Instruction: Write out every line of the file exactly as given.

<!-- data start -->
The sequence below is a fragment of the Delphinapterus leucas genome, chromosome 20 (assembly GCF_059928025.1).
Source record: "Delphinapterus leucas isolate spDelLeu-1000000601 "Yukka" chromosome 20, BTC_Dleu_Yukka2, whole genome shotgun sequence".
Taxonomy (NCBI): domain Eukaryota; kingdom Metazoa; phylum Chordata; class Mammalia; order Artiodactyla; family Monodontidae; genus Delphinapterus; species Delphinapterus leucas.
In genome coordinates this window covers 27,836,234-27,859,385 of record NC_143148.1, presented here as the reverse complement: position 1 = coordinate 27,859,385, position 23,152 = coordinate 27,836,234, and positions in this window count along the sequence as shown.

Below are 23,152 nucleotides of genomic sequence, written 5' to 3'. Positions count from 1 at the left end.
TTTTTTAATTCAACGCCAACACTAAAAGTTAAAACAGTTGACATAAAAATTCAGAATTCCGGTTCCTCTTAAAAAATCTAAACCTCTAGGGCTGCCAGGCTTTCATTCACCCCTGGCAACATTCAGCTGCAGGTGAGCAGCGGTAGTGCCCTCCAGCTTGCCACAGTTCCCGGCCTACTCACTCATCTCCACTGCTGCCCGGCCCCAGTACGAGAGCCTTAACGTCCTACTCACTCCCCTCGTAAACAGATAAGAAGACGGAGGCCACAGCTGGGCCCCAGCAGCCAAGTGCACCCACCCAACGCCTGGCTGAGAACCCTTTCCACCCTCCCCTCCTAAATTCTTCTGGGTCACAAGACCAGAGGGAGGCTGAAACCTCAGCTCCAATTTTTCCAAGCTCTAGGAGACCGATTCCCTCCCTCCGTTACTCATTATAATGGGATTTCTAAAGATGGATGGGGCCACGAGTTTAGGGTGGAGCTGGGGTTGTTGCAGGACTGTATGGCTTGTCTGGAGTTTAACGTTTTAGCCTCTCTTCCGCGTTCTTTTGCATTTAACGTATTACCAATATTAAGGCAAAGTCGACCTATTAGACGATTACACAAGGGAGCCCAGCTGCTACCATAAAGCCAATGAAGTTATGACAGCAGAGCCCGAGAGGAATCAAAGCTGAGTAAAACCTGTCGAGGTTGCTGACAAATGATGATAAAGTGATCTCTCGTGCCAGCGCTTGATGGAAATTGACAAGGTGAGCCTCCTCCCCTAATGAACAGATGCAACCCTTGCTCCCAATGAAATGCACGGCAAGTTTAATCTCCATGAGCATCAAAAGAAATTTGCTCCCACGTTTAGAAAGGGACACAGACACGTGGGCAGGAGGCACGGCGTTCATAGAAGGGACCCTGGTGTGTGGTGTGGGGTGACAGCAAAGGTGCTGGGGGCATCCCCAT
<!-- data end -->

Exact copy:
The sequence below is a fragment of the Delphinapterus leucas genome, chromosome 20 (assembly GCF_059928025.1).
Source record: "Delphinapterus leucas isolate spDelLeu-1000000601 "Yukka" chromosome 20, BTC_Dleu_Yukka2, whole genome shotgun sequence".
Taxonomy (NCBI): domain Eukaryota; kingdom Metazoa; phylum Chordata; class Mammalia; order Artiodactyla; family Monodontidae; genus Delphinapterus; species Delphinapterus leucas.
In genome coordinates this window covers 27,836,234-27,859,385 of record NC_143148.1, presented here as the reverse complement: position 1 = coordinate 27,859,385, position 23,152 = coordinate 27,836,234, and positions in this window count along the sequence as shown.

Below are 23,152 nucleotides of genomic sequence, written 5' to 3'. Positions count from 1 at the left end.
TTTTTTAATTCAACGCCAACACTAAAAGTTAAAACAGTTGACATAAAAATTCAGAATTCCGGTTCCTCTTAAAAAATCTAAACCTCTAGGGCTGCCAGGCTTTCATTCACCCCTGGCAACATTCAGCTGCAGGTGAGCAGCGGTAGTGCCCTCCAGCTTGCCACAGTTCCCGGCCTACTCACTCATCTCCACTGCTGCCCGGCCCCAGTACGAGAGCCTTAACGTCCTACTCACTCCCCTCGTAAACAGATAAGAAGACGGAGGCCACAGCTGGGCCCCAGCAGCCAAGTGCACCCACCCAACGCCTGGCTGAGAACCCTTTCCACCCTCCCCTCCTAAATTCTTCTGGGTCACAAGACCAGAGGGAGGCTGAAACCTCAGCTCCAATTTTTCCAAGCTCTAGGAGACCGATTCCCTCCCTCCGTTACTCATTATAATGGGATTTCTAAAGATGGATGGGGCCACGAGTTTAGGGTGGAGCTGGGGTTGTTGCAGGACTGTATGGCTTGTCTGGAGTTTAACGTTTTAGCCTCTCTTCCGCGTTCTTTTGCATTTAACGTATTACCAATATTAAGGCAAAGTCGACCTATTAGACGATTACACAAGGGAGCCCAGCTGCTACCATAAAGCCAATGAAGTTATGACAGCAGAGCCCGAGAGGAATCAAAGCTGAGTAAAACCTGTCGAGGTTGCTGACAAATGATGATAAAGTGATCTCTCGTGCCAGCGCTTGATGGAAATTGACAAGGTGAGCCTCCTCCCCTAATGAACAGATGCAACCCTTGCTCCCAATGAAATGCACGGCAAGTTTAATCTCCATGAGCATCAAAAGAAATTTGCTCCCACGTTTAGAAAGGGACACAGACACGTGGGCAGGAGGCACGGCGTTCATAGAAGGGACCCTGGTGTGTGGTGTGGGGTGACAGCAAAGGTGCTGGGGGCATCCCCAT